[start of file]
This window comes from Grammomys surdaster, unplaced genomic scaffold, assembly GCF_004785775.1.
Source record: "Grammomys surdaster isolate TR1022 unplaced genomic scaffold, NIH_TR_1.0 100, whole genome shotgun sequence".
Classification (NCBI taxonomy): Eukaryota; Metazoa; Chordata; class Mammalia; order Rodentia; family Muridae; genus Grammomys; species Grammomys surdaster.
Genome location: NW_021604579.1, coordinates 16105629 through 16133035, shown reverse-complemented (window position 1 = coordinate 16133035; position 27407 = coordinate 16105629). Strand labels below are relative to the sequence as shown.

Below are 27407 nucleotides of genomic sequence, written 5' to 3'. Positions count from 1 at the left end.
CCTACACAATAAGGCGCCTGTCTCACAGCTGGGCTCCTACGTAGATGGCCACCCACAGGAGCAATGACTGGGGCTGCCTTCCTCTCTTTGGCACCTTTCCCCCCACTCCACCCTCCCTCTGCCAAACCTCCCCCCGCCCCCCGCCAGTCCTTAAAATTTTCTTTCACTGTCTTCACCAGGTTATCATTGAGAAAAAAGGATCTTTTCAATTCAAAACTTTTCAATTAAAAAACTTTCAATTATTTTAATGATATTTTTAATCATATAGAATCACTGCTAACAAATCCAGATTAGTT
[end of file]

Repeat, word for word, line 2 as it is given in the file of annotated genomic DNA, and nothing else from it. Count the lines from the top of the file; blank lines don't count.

Source record: "Grammomys surdaster isolate TR1022 unplaced genomic scaffold, NIH_TR_1.0 100, whole genome shotgun sequence".